So the entire premise for the "reliability" of Internet is based on the hotel's connection going down for a few hours, I wouldn't really call this a credible reporting.

    The next time the journalist is in a spotty internet connection situation, I suggest Gloria Jean. Coffee with free internet. The inspiration for better quality articles might flow through.

    Azizi Khan
  • @fred9999 thanks for your comment.

    The opinion that KL's infrastructure isn't yet reliable enough to go fully to the cloud was not mine, it was from the IT director of Lowe & Partners.

    As i was only in KL for a few days, i simply reported on my personal experience too. Unfortunately, none of the free wireless services you mention were able to penetrate the walls of my hotel.

    I'm pleased you found my blog post amusing.
    Munir Kotadia
  • Hi Munir,
    Thanks for clearing it up. I find it such a refreshing thing that IT directors in Malaysia are willing to sabotage business coming into their country in such a blaze fashion. Must be a new fad.

    As for the free wireless, most of them are in shopping centres and coffee vendors. Even hotel lobbies. Its definitely a change from having to pay the Telstra tax everywhere.

    As a business traveler, I have worked from the terminals at KLIA for free, hotel lobbies in KL and Penang. At Starbucks, Gloria Jean and various other locations without incurring any charges. (These are not unsecured wifi mind you. You can get a ticket for free and use them. )

    Perhaps on your next trip, this suggestion would help you overcome any Internet "emergencies" that might occur to Malaysia's "unreliable" Internet. :)
    Azizi Khan
  • While it may be true that there are plenty of free Wi-Fi hotspot in Malaysia, and that the outage Munir experienced may not be indicative of the "unreliability" of the Internet connection in the country, the issue of broadband reliability is still a very real one in the country.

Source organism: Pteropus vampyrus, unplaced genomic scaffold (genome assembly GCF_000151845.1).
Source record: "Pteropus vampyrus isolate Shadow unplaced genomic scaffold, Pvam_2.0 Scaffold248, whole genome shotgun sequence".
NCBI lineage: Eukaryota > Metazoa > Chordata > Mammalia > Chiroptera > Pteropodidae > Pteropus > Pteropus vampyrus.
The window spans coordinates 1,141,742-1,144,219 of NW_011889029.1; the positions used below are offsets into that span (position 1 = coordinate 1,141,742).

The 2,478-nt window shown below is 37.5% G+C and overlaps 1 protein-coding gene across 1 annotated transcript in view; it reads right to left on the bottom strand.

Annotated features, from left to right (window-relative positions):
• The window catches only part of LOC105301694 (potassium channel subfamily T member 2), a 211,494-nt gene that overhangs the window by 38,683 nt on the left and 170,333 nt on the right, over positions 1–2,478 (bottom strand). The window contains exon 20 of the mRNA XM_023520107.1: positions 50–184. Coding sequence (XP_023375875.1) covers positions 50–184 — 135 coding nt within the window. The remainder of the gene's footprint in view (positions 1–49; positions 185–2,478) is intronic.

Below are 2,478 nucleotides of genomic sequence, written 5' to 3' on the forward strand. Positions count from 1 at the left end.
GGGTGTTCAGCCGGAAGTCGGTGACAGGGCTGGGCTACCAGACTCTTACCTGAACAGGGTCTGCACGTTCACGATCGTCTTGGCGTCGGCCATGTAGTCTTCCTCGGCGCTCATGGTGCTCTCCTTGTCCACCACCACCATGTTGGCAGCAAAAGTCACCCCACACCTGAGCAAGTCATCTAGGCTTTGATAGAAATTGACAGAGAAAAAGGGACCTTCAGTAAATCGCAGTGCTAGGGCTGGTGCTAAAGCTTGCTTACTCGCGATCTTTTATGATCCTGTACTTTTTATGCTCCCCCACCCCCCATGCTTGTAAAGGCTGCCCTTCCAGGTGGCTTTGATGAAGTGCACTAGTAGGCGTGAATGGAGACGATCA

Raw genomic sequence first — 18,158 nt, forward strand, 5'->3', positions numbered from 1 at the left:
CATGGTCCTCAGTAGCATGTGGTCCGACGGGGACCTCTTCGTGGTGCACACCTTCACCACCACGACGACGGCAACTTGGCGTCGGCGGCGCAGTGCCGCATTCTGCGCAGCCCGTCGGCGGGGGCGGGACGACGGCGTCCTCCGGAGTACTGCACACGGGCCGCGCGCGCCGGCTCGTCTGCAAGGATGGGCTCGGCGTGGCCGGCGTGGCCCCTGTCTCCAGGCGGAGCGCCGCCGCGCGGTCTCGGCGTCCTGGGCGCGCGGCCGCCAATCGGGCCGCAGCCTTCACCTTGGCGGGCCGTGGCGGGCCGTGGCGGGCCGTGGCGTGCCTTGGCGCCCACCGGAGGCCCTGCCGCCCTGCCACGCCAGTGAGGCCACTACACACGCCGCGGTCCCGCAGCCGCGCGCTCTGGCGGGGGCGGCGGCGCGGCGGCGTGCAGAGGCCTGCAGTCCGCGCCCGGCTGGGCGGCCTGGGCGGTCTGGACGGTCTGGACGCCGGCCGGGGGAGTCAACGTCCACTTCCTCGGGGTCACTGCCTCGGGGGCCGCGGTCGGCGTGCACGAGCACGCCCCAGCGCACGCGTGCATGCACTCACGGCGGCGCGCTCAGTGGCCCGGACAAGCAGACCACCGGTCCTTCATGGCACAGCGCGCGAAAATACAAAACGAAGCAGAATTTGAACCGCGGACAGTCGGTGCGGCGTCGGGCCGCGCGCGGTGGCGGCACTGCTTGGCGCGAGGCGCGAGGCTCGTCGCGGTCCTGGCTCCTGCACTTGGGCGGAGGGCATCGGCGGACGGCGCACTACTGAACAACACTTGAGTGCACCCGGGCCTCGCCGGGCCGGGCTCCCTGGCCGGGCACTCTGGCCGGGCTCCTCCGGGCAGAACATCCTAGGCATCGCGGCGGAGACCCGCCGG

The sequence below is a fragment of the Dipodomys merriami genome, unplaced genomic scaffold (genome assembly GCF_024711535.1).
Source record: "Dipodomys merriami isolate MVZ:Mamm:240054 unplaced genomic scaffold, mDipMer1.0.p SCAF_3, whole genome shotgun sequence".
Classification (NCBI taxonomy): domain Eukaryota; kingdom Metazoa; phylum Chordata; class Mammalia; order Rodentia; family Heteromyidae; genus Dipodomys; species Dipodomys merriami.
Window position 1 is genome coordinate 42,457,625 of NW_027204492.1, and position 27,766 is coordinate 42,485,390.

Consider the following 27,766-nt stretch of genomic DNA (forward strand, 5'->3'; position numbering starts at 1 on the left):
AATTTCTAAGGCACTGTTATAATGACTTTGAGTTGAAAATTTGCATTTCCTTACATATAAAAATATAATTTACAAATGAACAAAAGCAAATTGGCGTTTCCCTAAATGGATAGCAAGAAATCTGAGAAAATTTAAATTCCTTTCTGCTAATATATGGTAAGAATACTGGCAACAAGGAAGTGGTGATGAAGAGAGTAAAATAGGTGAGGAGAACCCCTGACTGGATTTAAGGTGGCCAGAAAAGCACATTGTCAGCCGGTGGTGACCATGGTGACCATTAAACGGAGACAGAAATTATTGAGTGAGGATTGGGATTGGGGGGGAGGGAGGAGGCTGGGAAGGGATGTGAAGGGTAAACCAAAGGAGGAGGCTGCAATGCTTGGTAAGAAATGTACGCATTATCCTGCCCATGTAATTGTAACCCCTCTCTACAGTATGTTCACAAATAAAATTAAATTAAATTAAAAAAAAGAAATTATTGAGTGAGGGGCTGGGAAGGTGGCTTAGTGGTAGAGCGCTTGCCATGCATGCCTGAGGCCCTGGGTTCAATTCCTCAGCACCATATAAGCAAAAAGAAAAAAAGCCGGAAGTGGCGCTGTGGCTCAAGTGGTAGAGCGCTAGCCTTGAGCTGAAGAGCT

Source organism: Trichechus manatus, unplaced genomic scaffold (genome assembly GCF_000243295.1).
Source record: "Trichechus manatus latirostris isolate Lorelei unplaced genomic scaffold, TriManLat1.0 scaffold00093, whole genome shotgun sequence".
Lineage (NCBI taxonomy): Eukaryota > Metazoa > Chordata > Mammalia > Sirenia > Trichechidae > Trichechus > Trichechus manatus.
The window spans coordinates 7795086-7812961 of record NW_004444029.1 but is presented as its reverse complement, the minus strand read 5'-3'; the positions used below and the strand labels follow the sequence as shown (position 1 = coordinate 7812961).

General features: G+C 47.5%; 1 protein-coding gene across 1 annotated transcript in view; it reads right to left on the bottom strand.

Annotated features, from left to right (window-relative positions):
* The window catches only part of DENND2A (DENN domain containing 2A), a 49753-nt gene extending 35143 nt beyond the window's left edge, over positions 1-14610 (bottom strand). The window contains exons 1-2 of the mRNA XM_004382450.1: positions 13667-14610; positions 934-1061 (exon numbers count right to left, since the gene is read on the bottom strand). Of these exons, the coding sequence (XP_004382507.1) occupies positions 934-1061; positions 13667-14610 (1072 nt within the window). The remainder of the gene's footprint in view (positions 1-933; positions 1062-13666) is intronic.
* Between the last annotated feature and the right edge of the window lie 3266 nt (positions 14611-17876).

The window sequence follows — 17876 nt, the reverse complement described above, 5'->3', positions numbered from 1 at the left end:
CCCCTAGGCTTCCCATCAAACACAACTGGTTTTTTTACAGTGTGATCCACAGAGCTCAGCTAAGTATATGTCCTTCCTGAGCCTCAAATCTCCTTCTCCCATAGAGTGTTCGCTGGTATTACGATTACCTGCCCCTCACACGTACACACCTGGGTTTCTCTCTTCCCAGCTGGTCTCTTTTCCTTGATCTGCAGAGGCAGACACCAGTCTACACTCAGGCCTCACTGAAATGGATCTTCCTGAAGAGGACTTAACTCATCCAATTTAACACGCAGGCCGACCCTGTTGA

Also, although there are many wireless players in Malaysia that have liberalized that landscape, many feel that the incumbent fixed-line operator here is still very much a monopolized business.

    For many companies, which use private connections, SLAs committed by a service provider could mitigate such issues. But on the public Internet front, reliability is still an issue in Malaysia.

    This of course brings to the fore the debate about private vs public cloud computing, and which is the true "cloud." But that's for another day. Suffice to say, I do believe the key concern in Chris' comments is that will his people be able to access critical information whenever and wherever they need it, via the public infrastructure, if he were to implement cloud in his organization, and if the service is reliable at enterprise-grade levels.

    Lastly, while there are many hotels that do give Wi-Fi services, most are not free of charge. Cafes are free, but then again, you'll have to contend yourself with a expensive cup of mocha just to use their Wi-Fi...

    Edwin Yapp
  • KL also has the WI-MAX network which for a small monthly fee or pay as you go, you can get extremely fast mobile broadband to your laptop. What Australian IT companies need to understand is that the demand for cheap reliable mobile broadband is there, the infrastructure is not!!